Stress is one of the biggest reasons people are unable to achieve optimal hair growth. When we get tense, the layer of muscle covering the skull tightens up. This is why we get headaches when we're stressed out.

This same tightening restricts the blood supply to the hair follicles. The follicles become undernourished and affect the condition of the hair and the growth cycle. Stress can also lead to oily scalp and hair, and dandruff flare ups.

Hair expert Philip Kingsley says stress causes an overproduction of sebum which leads to oiliness and dandruff. Kingsley also says that stress can cause your hair to turn white or gray because your body becomes depleted in B vitamins, which are necessary for hair pigment.

"Laboratory tests with black rats have shown that feeding them a diet deficient in the B vitamins turned their hair white," reports Kingsley in his The Complete Hair Book (Grove Press).

"On reintroducing vitamin B, the hair regained its color. . . What's so fascinating about all this," says Kingsley, "is that personal stress demands more B vitamins because the body used more of them up. In fact, the B vitamins have become known as the 'nerve vitamins.' So, it wouldn't seem unreasonable to conclude from that that stress could be the underlying cause."

Dermatologist Dr. Irwin Lubowe concurs with Kingsley's stress theory. He cites extreme wartime cases where hair turns white when stress cuts off the melanin produced by the hair's cortex. Dr. Lubowe has treated stress-induced whitened hair by prescribing pantothenate and PABA, while Kingsley prescribes B vitamins in the form of brewer's yeast and defatted liver extract.

In extreme cases, stress can lead to complete temporary hair loss known as alopecia areata. Alopecia causes the scalp to become inflamed at a microscopic level which leads to patchy hair loss. Italian researchers have found that stress lowers the alopecia patients' white blood cell levels which leaves them vulnerable to the condition.

One of the best ways to relax and stimulate blood flow to the scalp is through scalp massage. This promotes hair growth by increasing scalp circulation and nourishment to your hair follicles, which in turn improves the overall condition of your hair. Self massage while shampooing is perhaps the easiest way to increase circulation in your scalp. Simply move the scalp around as much as possible as you shampoo. You can also give yourself a scalp massage on dry hair with the following steps:

1. Use your fingers to make small circles all over your scalp. Start at your forehead and work back over your whole head.

2. Run your fingers through your hair and stroke your scalp.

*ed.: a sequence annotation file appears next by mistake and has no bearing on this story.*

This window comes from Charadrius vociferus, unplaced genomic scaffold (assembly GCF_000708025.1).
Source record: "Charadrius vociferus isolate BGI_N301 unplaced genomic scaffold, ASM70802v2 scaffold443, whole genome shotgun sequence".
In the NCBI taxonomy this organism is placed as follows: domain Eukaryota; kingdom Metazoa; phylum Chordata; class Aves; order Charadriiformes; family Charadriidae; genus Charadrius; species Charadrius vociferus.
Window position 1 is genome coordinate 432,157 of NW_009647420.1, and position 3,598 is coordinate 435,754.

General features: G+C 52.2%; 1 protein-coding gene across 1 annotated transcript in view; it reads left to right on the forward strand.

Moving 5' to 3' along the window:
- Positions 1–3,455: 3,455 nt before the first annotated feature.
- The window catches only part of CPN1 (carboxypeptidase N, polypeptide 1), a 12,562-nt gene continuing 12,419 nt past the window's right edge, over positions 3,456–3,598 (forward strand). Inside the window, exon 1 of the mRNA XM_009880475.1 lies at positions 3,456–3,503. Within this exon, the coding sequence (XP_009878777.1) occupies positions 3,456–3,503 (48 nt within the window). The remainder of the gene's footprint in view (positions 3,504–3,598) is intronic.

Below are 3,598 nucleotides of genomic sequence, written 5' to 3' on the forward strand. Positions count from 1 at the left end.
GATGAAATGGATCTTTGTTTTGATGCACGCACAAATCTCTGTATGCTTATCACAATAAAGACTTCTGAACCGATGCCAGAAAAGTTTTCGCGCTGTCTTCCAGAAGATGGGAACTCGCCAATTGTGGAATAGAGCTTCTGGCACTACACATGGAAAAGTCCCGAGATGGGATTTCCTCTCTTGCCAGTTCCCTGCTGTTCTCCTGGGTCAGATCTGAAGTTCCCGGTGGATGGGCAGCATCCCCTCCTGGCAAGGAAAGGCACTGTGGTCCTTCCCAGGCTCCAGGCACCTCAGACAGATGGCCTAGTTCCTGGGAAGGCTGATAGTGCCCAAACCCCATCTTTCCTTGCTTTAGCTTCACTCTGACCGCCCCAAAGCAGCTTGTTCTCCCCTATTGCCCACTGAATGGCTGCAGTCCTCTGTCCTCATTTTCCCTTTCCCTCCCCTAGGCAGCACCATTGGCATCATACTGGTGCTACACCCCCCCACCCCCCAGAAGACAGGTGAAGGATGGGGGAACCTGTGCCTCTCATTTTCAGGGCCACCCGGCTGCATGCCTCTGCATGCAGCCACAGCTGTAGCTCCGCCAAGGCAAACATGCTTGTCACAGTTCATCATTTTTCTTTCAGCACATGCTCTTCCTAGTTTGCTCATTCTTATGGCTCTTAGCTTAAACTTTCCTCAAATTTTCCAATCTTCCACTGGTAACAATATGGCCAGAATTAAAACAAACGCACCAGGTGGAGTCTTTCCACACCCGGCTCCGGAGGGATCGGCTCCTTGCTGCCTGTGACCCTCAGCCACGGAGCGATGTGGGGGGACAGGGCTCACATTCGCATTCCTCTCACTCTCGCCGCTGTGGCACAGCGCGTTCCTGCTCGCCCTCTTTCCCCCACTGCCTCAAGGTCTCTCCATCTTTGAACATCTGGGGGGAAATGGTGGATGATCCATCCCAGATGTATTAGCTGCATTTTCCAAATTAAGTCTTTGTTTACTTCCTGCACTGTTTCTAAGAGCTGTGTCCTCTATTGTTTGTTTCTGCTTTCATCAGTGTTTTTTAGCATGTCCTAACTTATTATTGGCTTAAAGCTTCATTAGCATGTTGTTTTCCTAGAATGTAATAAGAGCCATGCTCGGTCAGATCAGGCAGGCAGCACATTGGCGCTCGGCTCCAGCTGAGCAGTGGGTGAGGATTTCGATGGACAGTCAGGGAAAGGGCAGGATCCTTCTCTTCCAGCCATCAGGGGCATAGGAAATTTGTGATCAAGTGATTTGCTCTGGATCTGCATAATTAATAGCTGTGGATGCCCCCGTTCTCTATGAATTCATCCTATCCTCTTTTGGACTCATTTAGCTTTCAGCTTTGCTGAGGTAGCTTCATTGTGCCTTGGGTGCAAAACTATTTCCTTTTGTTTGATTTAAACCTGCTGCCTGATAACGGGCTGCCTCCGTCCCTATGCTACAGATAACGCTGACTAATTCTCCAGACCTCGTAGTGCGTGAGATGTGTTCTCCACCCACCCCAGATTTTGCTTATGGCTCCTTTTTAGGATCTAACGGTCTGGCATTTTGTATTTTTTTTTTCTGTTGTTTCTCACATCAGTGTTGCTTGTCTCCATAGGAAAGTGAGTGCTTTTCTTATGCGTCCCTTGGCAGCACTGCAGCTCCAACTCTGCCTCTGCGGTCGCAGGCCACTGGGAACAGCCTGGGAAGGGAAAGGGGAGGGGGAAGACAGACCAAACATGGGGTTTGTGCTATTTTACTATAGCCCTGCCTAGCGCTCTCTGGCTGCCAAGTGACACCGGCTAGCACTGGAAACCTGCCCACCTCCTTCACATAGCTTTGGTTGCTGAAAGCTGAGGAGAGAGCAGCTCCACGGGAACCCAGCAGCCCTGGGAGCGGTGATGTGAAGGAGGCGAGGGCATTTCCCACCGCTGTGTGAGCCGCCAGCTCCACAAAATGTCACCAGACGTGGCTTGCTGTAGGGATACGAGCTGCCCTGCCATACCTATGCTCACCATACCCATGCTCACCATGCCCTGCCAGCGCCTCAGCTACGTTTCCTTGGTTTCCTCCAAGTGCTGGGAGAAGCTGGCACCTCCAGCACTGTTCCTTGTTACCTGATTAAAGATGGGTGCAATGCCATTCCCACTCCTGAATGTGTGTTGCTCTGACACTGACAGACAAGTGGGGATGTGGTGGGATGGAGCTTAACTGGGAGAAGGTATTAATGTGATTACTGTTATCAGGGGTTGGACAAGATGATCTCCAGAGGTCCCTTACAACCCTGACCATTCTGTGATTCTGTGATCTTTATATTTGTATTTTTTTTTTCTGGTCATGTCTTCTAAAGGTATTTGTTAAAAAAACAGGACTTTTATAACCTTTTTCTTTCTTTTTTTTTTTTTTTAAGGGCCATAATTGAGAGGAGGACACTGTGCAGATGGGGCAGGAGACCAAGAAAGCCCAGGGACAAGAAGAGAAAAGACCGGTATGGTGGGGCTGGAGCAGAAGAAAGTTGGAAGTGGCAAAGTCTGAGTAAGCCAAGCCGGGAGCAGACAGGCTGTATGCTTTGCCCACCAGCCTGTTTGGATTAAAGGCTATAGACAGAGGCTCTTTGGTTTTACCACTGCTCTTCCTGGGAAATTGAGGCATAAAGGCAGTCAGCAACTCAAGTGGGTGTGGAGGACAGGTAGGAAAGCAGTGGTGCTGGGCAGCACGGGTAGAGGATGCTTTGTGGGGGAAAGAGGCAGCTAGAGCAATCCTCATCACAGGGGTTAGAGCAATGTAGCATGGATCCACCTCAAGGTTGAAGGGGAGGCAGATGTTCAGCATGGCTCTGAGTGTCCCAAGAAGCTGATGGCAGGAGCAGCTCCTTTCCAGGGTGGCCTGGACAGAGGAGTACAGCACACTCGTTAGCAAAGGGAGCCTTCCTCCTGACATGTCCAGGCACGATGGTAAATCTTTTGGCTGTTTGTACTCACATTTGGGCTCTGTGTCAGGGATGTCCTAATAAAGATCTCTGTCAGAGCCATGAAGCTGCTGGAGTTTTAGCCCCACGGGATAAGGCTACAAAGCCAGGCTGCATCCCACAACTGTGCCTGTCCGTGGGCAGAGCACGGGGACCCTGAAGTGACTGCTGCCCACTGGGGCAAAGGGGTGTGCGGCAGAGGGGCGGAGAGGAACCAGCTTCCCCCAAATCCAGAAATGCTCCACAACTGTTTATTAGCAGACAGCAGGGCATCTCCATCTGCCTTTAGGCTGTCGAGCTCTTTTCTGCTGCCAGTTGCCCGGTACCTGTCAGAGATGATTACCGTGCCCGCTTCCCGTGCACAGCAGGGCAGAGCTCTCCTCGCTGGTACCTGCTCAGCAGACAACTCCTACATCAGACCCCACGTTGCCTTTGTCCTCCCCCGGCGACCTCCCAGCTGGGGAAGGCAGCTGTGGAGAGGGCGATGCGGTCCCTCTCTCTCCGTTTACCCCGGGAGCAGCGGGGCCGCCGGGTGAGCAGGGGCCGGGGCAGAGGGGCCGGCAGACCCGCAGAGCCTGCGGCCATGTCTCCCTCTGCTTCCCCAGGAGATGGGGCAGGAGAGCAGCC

3. Gently pull sections of your hair until you feel a tug on your scalp.

4. Release and repeat, concentrating on "pulling out" the stress.

Some high-priced spas perform a treatment called "shirodhara" where warm oil is poured over the forehead to soothe the mind by calming the central nervous system. The oil is then gently massaged into the hair. You can also look into Craniosacral Therapy, a head massage used to treat chronic pain, migraine headaches, TMJ and a range of other conditions.

Scalp Health and Hair Growth Through Aromatherapy
A normal scalp has between 24 and 40 layers of dead cells which are constantly moving up to the surface where they are shed. The cycle for each layer takes 28 days.

Scalp massage encourages blood circulation in the scalp and will help alleviate tension that can contribute to hair loss. Some massage oils help moisturize and stimulate the scalp by removing and preventing the build up of dead skin cells.

Adding essential oils to your scalp massage is one of the best ways available to encourage relaxation and stimulate hair growth. This is because essential oils have the ability to penetrate the skin and reach the subcutaneous tissues responsible for youthful, healthy scalp and skin.

Essential Oils and Aromatherapy
Essential oils have been used for thousands of years to remedy a variety of health problems, including hair loss and slow growth. There are approximately 400 essential oils distilled today with approximately 100 used in aromatherapy. The oils are extracted from a variety of plan parts, including the flowers, leaves, wood, resin, and twigs. They have a molecular structure similar to those found in actual human hormones, which is why they provide actual stimulation when applied directly to the skin and scalp.

Aromatherapy uses essential oils to treat and prevent maladies. It works because our olfactory function leads directly to the brain where chemical reactions take place. In addition, essential oils are able to penetrate the skin and travel to the bloodstream where their chemical components produce their desired effects. They are also eliminated quickly, and leave the body between four and six hours after absorption.